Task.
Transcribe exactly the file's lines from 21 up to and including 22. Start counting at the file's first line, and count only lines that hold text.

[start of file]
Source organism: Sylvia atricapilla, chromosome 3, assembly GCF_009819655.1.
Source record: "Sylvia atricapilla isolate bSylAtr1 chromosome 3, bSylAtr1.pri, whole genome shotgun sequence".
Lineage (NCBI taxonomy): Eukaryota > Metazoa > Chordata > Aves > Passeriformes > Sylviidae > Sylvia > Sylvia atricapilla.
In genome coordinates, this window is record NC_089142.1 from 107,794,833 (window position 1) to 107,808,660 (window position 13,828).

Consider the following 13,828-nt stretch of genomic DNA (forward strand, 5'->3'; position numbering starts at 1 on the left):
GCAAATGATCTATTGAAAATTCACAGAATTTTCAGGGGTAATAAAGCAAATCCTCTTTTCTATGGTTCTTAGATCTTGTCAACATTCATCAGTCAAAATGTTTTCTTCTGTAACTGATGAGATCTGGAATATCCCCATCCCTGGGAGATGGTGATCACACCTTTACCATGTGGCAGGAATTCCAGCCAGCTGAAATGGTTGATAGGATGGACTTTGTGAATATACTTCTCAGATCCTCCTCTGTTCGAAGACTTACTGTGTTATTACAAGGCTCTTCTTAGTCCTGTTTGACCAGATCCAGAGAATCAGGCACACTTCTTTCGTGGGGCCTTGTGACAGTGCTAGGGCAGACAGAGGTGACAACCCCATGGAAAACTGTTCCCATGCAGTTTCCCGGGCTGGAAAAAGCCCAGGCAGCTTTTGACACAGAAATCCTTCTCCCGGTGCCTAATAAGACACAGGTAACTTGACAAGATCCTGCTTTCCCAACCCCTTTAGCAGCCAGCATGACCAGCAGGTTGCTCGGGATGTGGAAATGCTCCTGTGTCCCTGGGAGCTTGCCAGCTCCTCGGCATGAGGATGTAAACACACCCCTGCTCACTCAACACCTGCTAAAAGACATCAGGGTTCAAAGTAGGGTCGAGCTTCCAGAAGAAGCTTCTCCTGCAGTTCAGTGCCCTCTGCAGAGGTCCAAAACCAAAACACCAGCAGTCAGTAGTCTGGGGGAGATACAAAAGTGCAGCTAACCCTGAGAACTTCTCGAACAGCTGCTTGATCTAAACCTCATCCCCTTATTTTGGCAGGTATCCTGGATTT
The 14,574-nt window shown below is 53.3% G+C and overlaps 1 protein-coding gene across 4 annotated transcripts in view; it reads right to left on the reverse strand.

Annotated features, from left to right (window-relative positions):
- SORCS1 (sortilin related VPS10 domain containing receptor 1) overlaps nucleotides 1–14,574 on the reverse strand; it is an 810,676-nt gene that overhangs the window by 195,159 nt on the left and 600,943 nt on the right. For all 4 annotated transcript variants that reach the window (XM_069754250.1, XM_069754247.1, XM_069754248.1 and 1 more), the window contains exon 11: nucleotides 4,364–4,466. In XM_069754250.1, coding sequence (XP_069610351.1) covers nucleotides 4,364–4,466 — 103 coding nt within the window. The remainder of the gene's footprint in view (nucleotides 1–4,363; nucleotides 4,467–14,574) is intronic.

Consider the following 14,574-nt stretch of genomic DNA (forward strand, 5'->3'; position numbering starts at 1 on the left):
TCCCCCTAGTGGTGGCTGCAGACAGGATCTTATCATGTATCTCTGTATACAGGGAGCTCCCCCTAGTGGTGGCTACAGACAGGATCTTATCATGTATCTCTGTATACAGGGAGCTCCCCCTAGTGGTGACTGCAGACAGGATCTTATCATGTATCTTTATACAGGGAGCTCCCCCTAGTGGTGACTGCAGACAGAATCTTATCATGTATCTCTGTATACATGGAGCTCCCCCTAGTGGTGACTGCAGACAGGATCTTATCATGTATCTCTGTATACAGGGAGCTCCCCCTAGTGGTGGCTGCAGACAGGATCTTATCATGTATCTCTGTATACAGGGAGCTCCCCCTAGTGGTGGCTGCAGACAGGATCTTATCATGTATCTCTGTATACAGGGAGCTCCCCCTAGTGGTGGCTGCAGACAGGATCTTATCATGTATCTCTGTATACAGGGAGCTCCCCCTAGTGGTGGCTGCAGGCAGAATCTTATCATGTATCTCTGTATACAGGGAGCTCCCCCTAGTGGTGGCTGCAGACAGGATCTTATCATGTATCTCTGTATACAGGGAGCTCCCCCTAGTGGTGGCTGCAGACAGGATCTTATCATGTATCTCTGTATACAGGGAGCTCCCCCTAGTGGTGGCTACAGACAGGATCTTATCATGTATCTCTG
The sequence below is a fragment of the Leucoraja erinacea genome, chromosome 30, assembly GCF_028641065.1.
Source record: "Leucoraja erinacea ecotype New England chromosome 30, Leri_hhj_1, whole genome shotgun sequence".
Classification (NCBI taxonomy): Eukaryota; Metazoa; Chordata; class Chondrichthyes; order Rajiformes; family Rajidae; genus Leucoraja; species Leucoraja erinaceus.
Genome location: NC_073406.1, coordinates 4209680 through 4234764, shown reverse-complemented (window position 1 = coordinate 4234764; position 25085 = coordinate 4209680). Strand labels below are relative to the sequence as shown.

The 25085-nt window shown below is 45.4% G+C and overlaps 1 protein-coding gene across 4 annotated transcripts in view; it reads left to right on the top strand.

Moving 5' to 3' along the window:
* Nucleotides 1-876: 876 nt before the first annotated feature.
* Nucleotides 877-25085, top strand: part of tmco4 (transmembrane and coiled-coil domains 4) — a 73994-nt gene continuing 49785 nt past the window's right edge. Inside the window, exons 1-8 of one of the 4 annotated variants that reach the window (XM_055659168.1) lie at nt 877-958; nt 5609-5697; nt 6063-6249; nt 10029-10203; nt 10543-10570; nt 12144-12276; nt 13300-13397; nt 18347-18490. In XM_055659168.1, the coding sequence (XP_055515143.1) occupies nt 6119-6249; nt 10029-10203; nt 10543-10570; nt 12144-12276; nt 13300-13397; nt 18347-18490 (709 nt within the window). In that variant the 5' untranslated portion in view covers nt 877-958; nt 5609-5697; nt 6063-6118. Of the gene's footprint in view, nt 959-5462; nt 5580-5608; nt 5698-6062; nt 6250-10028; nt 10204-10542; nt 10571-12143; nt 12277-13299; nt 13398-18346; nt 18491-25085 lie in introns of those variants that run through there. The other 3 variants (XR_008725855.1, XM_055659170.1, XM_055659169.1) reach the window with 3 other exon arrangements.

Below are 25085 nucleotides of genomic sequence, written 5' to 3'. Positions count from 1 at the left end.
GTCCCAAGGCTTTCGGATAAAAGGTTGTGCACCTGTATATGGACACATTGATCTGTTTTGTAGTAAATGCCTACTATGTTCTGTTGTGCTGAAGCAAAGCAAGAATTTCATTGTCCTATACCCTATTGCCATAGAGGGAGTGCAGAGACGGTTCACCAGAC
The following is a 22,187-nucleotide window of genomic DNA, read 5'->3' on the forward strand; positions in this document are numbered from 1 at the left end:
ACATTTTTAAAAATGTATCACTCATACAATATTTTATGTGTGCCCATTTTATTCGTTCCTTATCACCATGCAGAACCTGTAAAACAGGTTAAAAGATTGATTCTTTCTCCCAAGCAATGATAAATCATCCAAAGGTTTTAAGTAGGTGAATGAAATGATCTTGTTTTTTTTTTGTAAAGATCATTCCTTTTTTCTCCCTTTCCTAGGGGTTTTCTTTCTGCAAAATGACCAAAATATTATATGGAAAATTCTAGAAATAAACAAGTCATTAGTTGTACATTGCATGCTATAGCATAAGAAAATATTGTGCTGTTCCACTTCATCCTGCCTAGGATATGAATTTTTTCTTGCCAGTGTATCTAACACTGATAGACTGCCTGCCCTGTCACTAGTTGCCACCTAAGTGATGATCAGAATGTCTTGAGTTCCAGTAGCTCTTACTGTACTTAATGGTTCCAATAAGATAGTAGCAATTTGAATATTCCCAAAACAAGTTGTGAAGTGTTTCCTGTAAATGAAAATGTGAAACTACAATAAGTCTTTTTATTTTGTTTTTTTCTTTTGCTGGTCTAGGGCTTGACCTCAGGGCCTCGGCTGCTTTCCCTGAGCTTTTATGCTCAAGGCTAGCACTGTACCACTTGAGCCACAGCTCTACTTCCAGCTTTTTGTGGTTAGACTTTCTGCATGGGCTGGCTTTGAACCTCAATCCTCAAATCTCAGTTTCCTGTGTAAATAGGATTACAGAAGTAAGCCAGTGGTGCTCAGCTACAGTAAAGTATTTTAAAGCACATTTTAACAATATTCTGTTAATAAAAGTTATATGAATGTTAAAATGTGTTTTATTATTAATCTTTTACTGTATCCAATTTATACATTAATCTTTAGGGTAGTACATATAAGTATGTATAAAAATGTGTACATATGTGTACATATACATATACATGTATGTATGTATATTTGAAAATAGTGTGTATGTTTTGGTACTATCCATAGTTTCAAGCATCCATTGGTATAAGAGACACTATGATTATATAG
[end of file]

GTCCCAAGGCTTTCGGATAAAAGGTTGTGCACCTGTATATGGACACATTGATCTGTTTTGTAGTAAATGCCTACTATGTTCTGTTGTGCTGAAGCAAAGCAAGAATTTCATTGTCCTATACCCTATTGCCATAGAGGGAGTGCAGAGACGGTTCACCAGAC
The following is a 22,187-nucleotide window of genomic DNA, read 5'->3' on the forward strand; positions in this document are numbered from 1 at the left end: